British Researchers Say Russia May Have Tried To Influence Brexit Vote

Nov 15, 2017
Originally published on November 15, 2017 5:34 pm
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The U.S. isn't the only country trying to learn the extent of Russian interference in its elections. British researchers say Russia may have tried to influence last year's vote in Britain on whether to leave the European Union. They say Russian accounts sent out tens of thousands of tweets both for and against Brexit as part of a campaign to increase divisions in British society and weaken the country's democratic process. NPR's Frank Langfitt reports from London.

FRANK LANGFITT, BYLINE: In the month before the Brexit vote, more than 18,000 Russian accounts suddenly began tweeting about the referendum. That's according to researchers at the University of Swansea. The day after the vote, the accounts produced about 39,000 tweets. Later, Twitter suspended 9 of the 10 most active accounts. Head researcher Sasha Talavera says it's too early to know for sure, but it reminds him of the recent experience in his homeland, Ukraine.

SASHA TALAVERA: Ukraine faced cyber wars with Russia, you know, numerous Facebook wars, you know, fake news. One day I had this thought. You know, if it worked in Ukraine, could it work also in Western democracies?

LANGFITT: Ben Nimmo sounds more confident. He runs the digital research lab at the Atlantic Council, a U.S. think tank.

BEN NIMMO: This is entirely consistent with everything we've seen before. Again, what's new is that this is the first solid set of evidence we've seen to confirm that there was a Russian attempt at this kind of campaign in the U.K. as there had been in the U.S.

LANGFITT: Facebook says as many as 126 million users may have seen content generated by a Russian disinformation campaign during last year's presidential race. Earlier this week, U.K. Prime Minister Theresa May laid into Russia in an unusually tough speech here in London.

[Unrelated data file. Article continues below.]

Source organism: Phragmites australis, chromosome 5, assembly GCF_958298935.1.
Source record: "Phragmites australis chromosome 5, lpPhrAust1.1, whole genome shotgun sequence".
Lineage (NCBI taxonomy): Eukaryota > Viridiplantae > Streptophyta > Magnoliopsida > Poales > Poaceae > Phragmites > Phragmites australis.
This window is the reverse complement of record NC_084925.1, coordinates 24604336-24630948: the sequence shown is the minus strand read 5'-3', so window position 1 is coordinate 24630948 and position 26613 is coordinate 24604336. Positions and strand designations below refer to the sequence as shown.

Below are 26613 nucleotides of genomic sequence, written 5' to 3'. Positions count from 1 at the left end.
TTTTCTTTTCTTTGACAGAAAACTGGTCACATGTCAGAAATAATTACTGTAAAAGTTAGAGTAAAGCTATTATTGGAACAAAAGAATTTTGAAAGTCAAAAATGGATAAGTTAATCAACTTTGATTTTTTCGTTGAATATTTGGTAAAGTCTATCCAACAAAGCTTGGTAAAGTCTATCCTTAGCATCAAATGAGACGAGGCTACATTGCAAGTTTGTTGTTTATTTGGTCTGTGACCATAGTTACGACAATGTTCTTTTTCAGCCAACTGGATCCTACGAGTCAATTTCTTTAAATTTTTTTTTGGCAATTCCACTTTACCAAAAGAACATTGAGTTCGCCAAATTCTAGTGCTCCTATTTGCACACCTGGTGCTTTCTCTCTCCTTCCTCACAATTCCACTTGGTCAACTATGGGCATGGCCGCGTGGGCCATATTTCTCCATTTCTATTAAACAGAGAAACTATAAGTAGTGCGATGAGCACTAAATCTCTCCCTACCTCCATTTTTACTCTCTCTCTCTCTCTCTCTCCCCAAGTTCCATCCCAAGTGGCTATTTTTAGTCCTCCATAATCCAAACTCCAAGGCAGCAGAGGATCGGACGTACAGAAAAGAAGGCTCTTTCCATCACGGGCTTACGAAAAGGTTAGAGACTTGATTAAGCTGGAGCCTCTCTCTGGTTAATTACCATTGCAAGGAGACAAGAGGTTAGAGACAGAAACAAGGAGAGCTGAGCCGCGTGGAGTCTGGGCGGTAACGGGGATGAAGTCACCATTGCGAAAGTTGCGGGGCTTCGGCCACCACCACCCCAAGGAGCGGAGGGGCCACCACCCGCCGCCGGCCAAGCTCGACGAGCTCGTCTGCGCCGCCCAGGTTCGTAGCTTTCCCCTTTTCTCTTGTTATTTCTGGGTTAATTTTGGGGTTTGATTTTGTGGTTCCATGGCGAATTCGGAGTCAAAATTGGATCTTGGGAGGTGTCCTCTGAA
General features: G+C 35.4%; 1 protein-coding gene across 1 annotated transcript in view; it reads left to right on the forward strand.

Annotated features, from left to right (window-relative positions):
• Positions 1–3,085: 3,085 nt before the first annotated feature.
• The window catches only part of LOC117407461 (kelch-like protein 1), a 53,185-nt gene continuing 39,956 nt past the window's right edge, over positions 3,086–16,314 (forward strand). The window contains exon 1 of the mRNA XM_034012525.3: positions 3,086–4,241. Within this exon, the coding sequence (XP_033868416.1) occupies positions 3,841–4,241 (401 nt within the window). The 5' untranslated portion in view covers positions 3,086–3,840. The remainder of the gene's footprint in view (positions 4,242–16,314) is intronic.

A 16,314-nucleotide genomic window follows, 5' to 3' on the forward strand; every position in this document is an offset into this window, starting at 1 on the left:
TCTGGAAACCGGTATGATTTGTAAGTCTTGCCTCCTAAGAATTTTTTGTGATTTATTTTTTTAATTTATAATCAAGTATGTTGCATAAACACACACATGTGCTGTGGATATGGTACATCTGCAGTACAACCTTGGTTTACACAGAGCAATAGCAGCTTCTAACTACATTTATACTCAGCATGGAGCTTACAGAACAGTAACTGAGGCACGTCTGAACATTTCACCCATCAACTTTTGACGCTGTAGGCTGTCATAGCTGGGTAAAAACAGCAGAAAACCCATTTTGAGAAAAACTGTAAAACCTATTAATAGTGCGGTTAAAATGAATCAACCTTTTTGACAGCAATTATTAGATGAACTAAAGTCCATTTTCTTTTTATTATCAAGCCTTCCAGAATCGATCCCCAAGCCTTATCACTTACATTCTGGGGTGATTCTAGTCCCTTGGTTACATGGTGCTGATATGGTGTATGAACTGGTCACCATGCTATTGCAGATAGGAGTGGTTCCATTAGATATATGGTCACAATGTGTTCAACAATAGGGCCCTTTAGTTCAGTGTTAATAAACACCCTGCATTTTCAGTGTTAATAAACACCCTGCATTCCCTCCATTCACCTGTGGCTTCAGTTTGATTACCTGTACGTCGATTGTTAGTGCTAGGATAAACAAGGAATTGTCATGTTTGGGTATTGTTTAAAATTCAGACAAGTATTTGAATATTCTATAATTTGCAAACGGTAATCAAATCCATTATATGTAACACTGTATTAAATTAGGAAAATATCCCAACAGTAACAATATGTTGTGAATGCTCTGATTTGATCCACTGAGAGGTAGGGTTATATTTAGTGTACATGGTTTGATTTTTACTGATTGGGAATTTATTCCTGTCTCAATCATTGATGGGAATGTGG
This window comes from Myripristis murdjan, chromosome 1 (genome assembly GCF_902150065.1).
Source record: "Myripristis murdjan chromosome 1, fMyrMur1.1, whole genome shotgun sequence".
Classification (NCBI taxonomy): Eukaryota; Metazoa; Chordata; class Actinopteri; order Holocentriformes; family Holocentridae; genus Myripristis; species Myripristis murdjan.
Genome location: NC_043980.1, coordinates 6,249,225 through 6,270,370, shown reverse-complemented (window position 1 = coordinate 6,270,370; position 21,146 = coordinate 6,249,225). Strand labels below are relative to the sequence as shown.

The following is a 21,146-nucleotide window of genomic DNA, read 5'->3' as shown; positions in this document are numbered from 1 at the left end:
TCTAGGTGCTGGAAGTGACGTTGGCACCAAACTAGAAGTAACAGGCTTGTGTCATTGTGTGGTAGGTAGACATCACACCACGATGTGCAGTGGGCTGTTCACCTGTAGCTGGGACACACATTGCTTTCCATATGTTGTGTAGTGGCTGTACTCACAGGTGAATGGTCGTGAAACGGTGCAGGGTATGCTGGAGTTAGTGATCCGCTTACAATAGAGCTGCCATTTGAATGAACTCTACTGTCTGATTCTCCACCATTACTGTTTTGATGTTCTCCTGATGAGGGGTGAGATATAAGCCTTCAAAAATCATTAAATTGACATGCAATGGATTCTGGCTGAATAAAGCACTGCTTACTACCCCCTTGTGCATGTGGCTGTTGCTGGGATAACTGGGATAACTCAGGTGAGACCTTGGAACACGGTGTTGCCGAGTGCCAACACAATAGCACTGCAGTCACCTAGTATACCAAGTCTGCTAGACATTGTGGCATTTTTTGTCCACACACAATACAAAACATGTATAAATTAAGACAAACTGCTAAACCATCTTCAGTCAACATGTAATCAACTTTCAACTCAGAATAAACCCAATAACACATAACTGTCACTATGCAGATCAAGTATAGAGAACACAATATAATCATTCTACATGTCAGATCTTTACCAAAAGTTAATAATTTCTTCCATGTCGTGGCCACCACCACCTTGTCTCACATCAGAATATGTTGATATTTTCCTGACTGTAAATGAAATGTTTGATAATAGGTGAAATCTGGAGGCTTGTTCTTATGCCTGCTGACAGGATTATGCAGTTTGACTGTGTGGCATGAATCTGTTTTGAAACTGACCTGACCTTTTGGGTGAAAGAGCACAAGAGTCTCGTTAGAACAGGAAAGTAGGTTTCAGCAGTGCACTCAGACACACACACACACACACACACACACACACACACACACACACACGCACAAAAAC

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PRIME MINISTER THERESA MAY: It is seeking to weaponize information, deploying its state-run media organizations to plant fake stories and photo-shopped images in an attempt to sow discord in the West and undermine our institutions.

LANGFITT: Russia's repeatedly denied interfering in Western elections. Leonid Slutsky, who heads the International Affairs Committee of the Russian Parliament, called May's speech part of a, quote, "onslaught of anti-Russian hysteria." But Laura Cram says fake Russian Twitter accounts continued to sow division even after last year's referendum. Cram does neuropolitics research at the University of Edinburgh.

LAURA CRAM: From what we can see, they were aiming to cause disruption, to heighten controversy, to - it generates, I feel like, a sense of insecurity.

LANGFITT: Cram focused on more than 400 accounts Twitter suspended because of links to Russia. She found accounts that tweeted both pro- and anti-Brexit messages. Another account tweeted a misleading photo following a terror attack in London that was reposted by some British newspapers. Quote, "Muslim woman pays no mind to the terror attack, casually walks by a dying man while checking phone," the tweet read. Ben Nimmo says Russia's primary goal was to get the U.K. to leave the EU.

NIMMO: The U.K. has always been seen as one of the most anti-Russian countries in the EU. And it's led the way on things like sanctions against Russia and cracking down on Gazprom, the Russian energy monopoly.

LANGFITT: More broadly, Nimmo says, Russia wants to use political division to damage the West and persuade Russians they don't need democracy. Frank Langfitt, NPR News, London.

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